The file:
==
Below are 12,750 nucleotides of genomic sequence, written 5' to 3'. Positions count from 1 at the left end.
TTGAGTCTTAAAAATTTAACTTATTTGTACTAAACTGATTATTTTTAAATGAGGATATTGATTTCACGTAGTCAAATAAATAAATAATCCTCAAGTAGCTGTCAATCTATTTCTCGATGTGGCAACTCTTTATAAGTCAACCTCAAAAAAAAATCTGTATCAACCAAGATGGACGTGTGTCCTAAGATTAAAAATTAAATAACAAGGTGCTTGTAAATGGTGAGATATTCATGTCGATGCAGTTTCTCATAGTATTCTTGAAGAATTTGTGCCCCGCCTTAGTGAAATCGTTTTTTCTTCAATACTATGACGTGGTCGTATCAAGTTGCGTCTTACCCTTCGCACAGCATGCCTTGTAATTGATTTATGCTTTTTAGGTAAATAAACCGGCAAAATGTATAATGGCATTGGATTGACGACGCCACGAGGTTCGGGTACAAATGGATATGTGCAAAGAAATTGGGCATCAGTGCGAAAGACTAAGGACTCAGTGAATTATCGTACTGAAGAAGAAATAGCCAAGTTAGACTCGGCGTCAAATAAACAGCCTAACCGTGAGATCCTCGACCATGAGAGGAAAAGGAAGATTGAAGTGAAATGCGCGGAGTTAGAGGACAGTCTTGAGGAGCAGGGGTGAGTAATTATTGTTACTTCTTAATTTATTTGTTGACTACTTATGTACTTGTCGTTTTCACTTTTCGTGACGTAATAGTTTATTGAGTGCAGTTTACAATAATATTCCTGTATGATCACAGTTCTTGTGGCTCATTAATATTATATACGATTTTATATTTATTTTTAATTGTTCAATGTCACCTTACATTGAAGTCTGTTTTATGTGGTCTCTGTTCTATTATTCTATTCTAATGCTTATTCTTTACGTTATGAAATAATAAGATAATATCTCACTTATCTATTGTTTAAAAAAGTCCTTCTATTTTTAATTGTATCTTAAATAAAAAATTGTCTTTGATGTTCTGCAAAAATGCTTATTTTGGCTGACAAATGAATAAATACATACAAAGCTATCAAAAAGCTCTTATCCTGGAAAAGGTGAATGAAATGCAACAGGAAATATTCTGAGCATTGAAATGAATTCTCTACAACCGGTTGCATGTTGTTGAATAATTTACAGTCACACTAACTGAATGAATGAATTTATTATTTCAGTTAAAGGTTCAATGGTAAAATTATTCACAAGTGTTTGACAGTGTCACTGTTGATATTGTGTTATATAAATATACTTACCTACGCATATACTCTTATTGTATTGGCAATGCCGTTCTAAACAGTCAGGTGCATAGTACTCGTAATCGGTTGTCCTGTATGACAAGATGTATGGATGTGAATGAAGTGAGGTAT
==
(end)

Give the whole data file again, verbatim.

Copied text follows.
Below are 12,750 nucleotides of genomic sequence, written 5' to 3'. Positions count from 1 at the left end.
TTGAGTCTTAAAAATTTAACTTATTTGTACTAAACTGATTATTTTTAAATGAGGATATTGATTTCACGTAGTCAAATAAATAAATAATCCTCAAGTAGCTGTCAATCTATTTCTCGATGTGGCAACTCTTTATAAGTCAACCTCAAAAAAAAATCTGTATCAACCAAGATGGACGTGTGTCCTAAGATTAAAAATTAAATAACAAGGTGCTTGTAAATGGTGAGATATTCATGTCGATGCAGTTTCTCATAGTATTCTTGAAGAATTTGTGCCCCGCCTTAGTGAAATCGTTTTTTCTTCAATACTATGACGTGGTCGTATCAAGTTGCGTCTTACCCTTCGCACAGCATGCCTTGTAATTGATTTATGCTTTTTAGGTAAATAAACCGGCAAAATGTATAATGGCATTGGATTGACGACGCCACGAGGTTCGGGTACAAATGGATATGTGCAAAGAAATTGGGCATCAGTGCGAAAGACTAAGGACTCAGTGAATTATCGTACTGAAGAAGAAATAGCCAAGTTAGACTCGGCGTCAAATAAACAGCCTAACCGTGAGATCCTCGACCATGAGAGGAAAAGGAAGATTGAAGTGAAATGCGCGGAGTTAGAGGACAGTCTTGAGGAGCAGGGGTGAGTAATTATTGTTACTTCTTAATTTATTTGTTGACTACTTATGTACTTGTCGTTTTCACTTTTCGTGACGTAATAGTTTATTGAGTGCAGTTTACAATAATATTCCTGTATGATCACAGTTCTTGTGGCTCATTAATATTATATACGATTTTATATTTATTTTTAATTGTTCAATGTCACCTTACATTGAAGTCTGTTTTATGTGGTCTCTGTTCTATTATTCTATTCTAATGCTTATTCTTTACGTTATGAAATAATAAGATAATATCTCACTTATCTATTGTTTAAAAAAGTCCTTCTATTTTTAATTGTATCTTAAATAAAAAATTGTCTTTGATGTTCTGCAAAAATGCTTATTTTGGCTGACAAATGAATAAATACATACAAAGCTATCAAAAAGCTCTTATCCTGGAAAAGGTGAATGAAATGCAACAGGAAATATTCTGAGCATTGAAATGAATTCTCTACAACCGGTTGCATGTTGTTGAATAATTTACAGTCACACTAACTGAATGAATGAATTTATTATTTCAGTTAAAGGTTCAATGGTAAAATTATTCACAAGTGTTTGACAGTGTCACTGTTGATATTGTGTTATATAAATATACTTACCTACGCATATACTCTTATTGTATTGGCAATGCCGTTCTAAACAGTCAGGTGCATAGTACTCGTAATCGGTTGTCCTGTATGACAAGATGTATGGATGTGAATGAAGTGAGGTAT